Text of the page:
Key definitions

There can be a lot of new words when learning about any topic – so here are some of the common terms you’ll hear and read across the myTube website, with a simple explanation.

Click on the boxes at the top to see the words by group. Click on the word you’re interested in and the explanation will appear. Also take a look at the information links on the External resources page.

Feeding tube or gastrostomy

A short length of flexible plastic tubing that is fitted in the abdomen area, to allow administration of liquid feed and fluids directly into the stomach. The clinical word for this tube is a gastrostomy. Depending on how it is fitted, it can also be called a PEG, PIG or RIG tube.

PEG or percutaneous endoscopic gastrostomy

This tube is placed with local anaesthetic and sedation, by a doctor in the endoscopy department. It is placed around the middle of the abdomen, directly into the stomach. The tube may need replacing after a few years.

PIG or per-oral image guided gastrostomy

This tube is placed with local anaesthetic and sedation, by a doctor in the X-ray department. It is placed around the middle of the abdomen, directly into the stomach. The tube may need replacing after a few years.

RIG or radiological inserted gastrostomy

This tube is placed with local anaesthetic and sometimes sedation, by a doctor in the X-ray department. It is placed around the middle of the abdomen, directly into the stomach. The tube needs changing every few months, but with simple procedure that does not require another operation.

NG or nasogastric tube

A feeding tube that is placed via the nose and into the stomach. Typically used when tube feeding is required for short period of time. It can be used when fitting a gastrostomy feeding tube is not possible, or if it is not wanted.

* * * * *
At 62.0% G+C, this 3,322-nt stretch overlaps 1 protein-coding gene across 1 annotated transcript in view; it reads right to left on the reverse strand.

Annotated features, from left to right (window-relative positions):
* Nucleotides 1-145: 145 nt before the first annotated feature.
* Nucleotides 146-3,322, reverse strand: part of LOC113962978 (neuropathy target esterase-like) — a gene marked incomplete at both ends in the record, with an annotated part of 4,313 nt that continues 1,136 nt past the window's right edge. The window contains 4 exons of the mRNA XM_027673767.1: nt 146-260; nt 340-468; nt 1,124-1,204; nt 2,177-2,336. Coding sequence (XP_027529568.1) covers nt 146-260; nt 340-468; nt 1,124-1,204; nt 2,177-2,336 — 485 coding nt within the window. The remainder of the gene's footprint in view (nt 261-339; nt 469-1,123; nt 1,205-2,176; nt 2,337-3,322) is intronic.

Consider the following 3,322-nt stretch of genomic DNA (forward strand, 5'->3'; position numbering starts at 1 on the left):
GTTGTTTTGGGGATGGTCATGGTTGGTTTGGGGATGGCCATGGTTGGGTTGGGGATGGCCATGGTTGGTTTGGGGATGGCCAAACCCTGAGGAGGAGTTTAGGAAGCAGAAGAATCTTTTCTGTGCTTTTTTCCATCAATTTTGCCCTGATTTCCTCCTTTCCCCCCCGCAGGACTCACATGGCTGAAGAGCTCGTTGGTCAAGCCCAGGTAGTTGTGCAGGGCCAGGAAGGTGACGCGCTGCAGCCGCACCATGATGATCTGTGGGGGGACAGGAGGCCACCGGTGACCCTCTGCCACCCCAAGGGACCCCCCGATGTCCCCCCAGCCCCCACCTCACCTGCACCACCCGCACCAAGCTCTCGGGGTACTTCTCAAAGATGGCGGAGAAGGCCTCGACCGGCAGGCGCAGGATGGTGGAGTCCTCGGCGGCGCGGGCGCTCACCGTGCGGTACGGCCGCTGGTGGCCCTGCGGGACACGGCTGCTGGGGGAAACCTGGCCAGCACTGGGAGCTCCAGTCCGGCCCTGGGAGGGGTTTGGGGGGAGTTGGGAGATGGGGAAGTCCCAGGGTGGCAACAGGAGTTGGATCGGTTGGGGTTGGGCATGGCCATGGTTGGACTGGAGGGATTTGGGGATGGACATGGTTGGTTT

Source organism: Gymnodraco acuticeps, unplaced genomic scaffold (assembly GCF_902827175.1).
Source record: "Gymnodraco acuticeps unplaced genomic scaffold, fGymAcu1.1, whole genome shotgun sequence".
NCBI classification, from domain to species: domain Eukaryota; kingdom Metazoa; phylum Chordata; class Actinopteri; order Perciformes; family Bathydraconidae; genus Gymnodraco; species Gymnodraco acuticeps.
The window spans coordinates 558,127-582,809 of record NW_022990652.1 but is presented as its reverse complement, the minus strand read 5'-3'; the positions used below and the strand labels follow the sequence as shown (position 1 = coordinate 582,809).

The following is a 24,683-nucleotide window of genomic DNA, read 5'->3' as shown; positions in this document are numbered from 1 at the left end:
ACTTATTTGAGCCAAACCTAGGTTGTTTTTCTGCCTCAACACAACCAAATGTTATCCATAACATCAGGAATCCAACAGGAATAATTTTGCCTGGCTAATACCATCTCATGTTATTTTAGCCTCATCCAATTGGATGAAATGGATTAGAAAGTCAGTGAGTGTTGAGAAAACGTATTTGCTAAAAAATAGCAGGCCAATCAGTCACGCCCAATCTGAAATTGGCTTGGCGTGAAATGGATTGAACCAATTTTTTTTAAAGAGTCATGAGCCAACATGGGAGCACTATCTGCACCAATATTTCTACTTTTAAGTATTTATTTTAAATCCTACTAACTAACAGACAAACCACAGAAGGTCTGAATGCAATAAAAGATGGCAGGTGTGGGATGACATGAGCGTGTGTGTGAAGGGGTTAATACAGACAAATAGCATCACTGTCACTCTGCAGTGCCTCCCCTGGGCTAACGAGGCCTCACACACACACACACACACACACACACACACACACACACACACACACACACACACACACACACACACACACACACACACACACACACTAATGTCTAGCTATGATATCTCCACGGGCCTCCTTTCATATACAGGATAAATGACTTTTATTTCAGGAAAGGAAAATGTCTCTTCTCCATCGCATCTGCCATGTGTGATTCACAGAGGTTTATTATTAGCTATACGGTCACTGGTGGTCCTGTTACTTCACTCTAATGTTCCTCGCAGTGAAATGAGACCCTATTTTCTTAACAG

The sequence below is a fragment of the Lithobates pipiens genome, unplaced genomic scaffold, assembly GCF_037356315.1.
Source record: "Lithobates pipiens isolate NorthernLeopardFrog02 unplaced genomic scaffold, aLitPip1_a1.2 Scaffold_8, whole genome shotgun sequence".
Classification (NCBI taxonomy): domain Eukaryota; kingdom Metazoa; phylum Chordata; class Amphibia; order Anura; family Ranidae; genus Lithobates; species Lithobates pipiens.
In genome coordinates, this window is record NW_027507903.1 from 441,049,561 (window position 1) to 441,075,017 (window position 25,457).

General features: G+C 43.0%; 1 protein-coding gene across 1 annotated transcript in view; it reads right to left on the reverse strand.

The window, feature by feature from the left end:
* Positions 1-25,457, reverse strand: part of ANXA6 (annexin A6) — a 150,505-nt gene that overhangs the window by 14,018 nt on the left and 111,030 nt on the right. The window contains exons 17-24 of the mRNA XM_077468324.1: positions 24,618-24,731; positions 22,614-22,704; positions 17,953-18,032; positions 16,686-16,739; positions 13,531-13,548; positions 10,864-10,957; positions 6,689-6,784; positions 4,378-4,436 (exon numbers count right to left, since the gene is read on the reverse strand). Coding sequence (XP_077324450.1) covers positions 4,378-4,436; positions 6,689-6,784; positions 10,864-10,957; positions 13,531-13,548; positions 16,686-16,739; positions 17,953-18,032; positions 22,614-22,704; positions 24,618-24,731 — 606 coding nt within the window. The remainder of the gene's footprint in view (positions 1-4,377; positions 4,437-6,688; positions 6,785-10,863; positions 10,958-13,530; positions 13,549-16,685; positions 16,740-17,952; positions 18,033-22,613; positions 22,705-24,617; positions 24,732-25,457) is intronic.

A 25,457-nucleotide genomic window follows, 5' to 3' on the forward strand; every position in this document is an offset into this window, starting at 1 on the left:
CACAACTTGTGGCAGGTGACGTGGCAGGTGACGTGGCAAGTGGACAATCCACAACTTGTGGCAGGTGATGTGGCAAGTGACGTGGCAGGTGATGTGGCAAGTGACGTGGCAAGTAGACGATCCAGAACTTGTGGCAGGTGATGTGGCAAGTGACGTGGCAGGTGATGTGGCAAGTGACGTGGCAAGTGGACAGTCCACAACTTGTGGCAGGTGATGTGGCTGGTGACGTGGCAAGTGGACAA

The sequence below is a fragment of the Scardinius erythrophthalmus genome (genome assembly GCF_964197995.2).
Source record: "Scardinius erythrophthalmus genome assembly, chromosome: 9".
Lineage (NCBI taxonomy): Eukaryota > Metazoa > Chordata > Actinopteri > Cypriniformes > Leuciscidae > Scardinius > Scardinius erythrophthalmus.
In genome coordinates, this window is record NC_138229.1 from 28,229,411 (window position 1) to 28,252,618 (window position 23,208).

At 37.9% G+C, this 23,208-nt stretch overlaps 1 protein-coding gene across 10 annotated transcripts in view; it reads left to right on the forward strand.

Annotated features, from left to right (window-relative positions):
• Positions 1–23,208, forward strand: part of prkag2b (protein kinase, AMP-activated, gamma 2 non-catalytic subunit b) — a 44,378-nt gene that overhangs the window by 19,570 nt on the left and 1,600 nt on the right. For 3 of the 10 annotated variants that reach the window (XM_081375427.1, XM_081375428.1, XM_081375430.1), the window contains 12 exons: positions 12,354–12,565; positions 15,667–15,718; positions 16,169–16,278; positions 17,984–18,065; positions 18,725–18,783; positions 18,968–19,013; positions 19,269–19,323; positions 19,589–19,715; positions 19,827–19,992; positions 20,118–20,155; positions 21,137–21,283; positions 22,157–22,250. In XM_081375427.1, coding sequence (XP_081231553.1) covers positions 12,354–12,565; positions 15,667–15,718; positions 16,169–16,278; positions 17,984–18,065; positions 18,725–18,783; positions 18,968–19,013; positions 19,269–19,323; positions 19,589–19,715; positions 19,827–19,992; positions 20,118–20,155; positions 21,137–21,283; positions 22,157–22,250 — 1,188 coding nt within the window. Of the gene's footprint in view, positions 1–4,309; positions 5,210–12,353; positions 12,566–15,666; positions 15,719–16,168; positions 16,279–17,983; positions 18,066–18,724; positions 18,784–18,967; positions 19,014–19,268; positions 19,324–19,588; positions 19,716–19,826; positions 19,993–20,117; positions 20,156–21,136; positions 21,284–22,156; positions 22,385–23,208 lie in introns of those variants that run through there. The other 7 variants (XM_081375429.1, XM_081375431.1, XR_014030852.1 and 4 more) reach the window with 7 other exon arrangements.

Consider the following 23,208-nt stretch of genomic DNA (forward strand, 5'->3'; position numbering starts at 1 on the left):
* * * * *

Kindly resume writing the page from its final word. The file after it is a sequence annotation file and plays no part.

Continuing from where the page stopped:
The feeding methods used are exactly the same. However, an NG tube requires a safety check before each and every use, as it can easily become dislodged.

Low profile or button feeding tube

This type of tube has just a small ‘button’ that sits almost flush to your abdomen (as Jason has in the films on myTube). It can be more discreet if you wear tighter fitting clothing and want to go swimming. It needs an extension set adding to use for feeding etc.

Enteral feeding

The clinical term for feeding that involves using any kind of feeding tube to deliver liquid feed directly into the stomach or digestive system.

Feed

Getting your nutrition via a feeding tube requires a special type of liquid food. There are many types of this feed, made by different companies. Feeds can have extra protein, fibre or be higher in calories. Your dietitian will prescribe the best feed for you.

Feed may come in larger bags to be used with feeding pumps or in smaller bottles that can be given via syringe (gravity or plunger method). The bottled feeds are also designed to be taken orally and therefore come in a range of flavours.

Please note: the feeds seen in use on this website are the ones is used in the region where filming took place. No funding or support was received from Nutricia to make this site. It should not be seen as an endorsement of this brand over any other.

Bolus feed

When a volume of liquid feed is given via a syringe, either by letting it flow under gravity or by pushing it through with the syringe plunger. Bolus feeds can also be given via a feeding pump set to a fast feed rate. Depending upon your nutritional needs, a few boluses may be given over the day.

Continuous feed